President Recep Tayyip Erdogan, who is campaigning for re-election, seized on the latest Turkish growth figures as a vindication of his economic policies in the face of skepticism from not only voters but international investors of the country’s economic strength, VOA’s Dorian Jones reports:
Analysts predict the two-pronged attack by Erdogan’s challengers over the economy is likely to intensify, as economic concerns are expected to continue to dominate the critical elections.
“This election cycle is happening against a background of a volatile economic environment with a lot of stress on the currency with uncertainty where the economy is heading. This is turning the election campaign into a less certain outcome,” said Sinan Ulgen, head of the Istanbul-based Edam think tank.
With Erdogan poised to assume even greater powers if he wins, these elections have been described as Turkey’s last off-ramp before dictatorship, notes the Project on Middle East Democracy, a partner of the National Endowment for Democracy.
In a first for Turkish democracy, voters will be choosing both the next president and the next parliament when they go to the polls on June 24, The Washington Institute notes. The election will also usher in a new system granting wider powers to the president, abolishing the post of prime minister, and increasing the number of parliamentary seats. What lies ahead for Turkey after a vote that may prove to be its most contested and controversial in recent memory? And how might the results and the new structural changes affect Ankara’s foreign policy orientation?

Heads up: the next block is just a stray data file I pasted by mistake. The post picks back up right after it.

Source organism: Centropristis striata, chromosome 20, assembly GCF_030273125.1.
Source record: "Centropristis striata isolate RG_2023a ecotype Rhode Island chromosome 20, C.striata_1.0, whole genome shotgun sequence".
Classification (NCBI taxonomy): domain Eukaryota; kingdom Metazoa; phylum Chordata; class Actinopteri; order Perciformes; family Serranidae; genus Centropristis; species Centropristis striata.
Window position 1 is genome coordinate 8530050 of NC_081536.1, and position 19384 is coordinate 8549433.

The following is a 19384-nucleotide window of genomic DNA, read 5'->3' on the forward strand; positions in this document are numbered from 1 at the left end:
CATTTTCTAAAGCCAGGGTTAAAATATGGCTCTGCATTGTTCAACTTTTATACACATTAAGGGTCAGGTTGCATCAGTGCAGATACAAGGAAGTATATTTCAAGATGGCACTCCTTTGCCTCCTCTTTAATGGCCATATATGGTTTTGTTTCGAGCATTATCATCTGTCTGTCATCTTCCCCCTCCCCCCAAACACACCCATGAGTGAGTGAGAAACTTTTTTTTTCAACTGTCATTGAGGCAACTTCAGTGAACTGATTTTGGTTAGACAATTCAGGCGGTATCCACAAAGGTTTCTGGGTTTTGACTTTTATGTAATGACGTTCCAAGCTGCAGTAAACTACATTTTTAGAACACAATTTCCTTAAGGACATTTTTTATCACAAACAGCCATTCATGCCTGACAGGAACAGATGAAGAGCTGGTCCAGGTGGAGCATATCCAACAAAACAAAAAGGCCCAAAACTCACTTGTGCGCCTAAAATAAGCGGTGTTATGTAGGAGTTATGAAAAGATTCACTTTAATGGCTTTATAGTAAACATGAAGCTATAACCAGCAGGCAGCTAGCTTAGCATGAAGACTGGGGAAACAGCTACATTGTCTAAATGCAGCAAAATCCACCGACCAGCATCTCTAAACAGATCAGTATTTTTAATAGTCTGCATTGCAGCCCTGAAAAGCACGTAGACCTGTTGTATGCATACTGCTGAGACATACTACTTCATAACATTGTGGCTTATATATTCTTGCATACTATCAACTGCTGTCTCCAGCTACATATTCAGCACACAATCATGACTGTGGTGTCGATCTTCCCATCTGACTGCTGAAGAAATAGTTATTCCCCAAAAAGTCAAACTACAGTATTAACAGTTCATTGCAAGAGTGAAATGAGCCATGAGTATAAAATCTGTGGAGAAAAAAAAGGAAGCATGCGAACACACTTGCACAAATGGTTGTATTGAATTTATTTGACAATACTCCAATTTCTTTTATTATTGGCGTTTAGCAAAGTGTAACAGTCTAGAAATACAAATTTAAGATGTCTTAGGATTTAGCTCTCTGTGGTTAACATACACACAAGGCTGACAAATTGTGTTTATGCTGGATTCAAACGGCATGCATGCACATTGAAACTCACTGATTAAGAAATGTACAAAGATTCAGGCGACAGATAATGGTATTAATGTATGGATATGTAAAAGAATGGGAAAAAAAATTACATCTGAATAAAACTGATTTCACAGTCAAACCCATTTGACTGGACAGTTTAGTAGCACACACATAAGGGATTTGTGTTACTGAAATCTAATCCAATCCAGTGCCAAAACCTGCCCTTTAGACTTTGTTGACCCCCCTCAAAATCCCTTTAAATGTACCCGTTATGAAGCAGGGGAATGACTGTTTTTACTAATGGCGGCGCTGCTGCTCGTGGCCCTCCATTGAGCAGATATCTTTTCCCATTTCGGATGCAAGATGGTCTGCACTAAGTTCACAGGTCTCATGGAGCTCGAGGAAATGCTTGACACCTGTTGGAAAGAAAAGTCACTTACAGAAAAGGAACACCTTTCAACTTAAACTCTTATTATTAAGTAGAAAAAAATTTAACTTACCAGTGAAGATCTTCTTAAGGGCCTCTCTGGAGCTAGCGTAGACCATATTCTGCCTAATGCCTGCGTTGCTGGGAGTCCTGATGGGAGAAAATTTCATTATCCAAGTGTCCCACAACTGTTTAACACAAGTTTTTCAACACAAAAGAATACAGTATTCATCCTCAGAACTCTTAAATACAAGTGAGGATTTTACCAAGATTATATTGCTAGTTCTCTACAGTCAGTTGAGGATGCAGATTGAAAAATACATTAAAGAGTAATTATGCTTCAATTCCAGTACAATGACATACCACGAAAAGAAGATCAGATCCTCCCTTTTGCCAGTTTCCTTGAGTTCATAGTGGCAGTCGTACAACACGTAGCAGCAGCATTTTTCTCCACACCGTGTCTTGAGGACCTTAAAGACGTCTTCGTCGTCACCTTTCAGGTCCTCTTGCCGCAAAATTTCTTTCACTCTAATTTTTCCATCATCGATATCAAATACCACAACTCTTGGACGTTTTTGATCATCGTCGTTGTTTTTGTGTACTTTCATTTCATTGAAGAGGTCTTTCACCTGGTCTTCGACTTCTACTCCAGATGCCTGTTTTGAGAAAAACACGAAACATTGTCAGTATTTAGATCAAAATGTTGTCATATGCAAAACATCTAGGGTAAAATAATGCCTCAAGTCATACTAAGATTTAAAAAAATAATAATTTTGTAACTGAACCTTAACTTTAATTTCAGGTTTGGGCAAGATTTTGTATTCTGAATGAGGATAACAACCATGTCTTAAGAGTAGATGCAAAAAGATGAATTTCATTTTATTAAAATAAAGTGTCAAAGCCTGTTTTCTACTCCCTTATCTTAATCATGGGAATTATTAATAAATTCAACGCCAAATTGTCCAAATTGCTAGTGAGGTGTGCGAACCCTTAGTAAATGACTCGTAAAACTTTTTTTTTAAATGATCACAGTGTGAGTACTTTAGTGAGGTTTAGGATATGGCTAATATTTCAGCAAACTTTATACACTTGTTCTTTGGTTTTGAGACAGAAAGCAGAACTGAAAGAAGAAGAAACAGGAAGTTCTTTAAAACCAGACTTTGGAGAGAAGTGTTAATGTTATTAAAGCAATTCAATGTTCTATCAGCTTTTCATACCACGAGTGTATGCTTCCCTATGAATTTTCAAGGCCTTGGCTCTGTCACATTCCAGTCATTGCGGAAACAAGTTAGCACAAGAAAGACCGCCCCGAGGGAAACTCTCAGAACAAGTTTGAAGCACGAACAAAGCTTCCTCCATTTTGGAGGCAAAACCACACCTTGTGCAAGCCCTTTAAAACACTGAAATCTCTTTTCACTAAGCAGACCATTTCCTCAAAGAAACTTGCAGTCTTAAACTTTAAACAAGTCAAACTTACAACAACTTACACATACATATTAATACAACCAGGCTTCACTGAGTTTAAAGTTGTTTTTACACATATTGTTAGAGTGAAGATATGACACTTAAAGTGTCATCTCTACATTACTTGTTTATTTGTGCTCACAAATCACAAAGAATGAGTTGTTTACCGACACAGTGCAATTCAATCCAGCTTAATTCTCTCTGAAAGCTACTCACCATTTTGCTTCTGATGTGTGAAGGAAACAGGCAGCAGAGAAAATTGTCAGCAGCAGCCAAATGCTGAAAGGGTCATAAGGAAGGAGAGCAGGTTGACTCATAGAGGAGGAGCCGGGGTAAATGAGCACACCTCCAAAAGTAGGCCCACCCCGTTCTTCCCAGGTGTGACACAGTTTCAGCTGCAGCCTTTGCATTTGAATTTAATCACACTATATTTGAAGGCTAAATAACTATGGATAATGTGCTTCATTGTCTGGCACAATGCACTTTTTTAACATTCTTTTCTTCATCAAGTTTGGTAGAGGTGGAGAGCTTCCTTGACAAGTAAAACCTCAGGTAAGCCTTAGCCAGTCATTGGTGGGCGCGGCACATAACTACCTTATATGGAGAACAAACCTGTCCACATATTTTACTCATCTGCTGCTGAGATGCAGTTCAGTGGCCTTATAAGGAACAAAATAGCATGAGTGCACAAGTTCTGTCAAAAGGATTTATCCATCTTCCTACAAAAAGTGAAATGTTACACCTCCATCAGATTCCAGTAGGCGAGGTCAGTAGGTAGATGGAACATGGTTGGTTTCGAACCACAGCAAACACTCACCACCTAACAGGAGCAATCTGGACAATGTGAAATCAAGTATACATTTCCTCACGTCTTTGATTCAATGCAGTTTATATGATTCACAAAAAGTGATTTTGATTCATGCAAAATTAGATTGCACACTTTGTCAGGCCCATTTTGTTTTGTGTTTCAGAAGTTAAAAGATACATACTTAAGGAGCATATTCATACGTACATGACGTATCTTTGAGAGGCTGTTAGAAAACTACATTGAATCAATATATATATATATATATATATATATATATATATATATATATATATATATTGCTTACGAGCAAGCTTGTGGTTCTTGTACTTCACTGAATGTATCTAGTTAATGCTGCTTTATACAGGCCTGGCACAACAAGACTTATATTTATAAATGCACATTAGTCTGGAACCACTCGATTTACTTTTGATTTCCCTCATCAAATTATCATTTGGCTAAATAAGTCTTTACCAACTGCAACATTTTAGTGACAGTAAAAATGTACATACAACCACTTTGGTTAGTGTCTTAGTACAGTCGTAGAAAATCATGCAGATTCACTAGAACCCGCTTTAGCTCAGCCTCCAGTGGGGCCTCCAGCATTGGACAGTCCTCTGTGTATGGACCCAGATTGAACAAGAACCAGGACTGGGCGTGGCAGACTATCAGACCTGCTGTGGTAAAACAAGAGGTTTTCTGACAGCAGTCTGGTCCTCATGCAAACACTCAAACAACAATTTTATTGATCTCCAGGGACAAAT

To discuss these issues, The Washington Institute will host a Policy Forum featuring:
Col. Rich Outzen is a senior U.S. Army advisor and a member of the State Department Policy Planning Staff. Previously, he served with the Office of Defense Cooperation in Ankara and taught courses on Middle East issues at the National Defense University.
Lisel Hintz is an assistant professor of international relations and European studies at the Johns Hopkins School of Advanced International Studies. She has spoken and written widely on Turkey’s relations with the EU, its policies toward the Kurds, its role in Syria, and its growing “Ottoman Islamism.”
Nick Danforth is a senior analyst for the Bipartisan Policy Center’s National Security Project. He completed his Ph.D. in history at Georgetown University and has written widely about Turkish issues in the Atlantic, Washington Post, Foreign Affairs, Al Jazeera, and other outlets.
Soner Cagaptay is the Beyer Family Fellow and director of the Turkish Research Program at The Washington Institute. His publications include the 2017 book The New Sultan: Erdogan and the Crisis of Modern Turkey.
MONDAY, JUNE 25, 2018 12:00 PM to 2:00 PM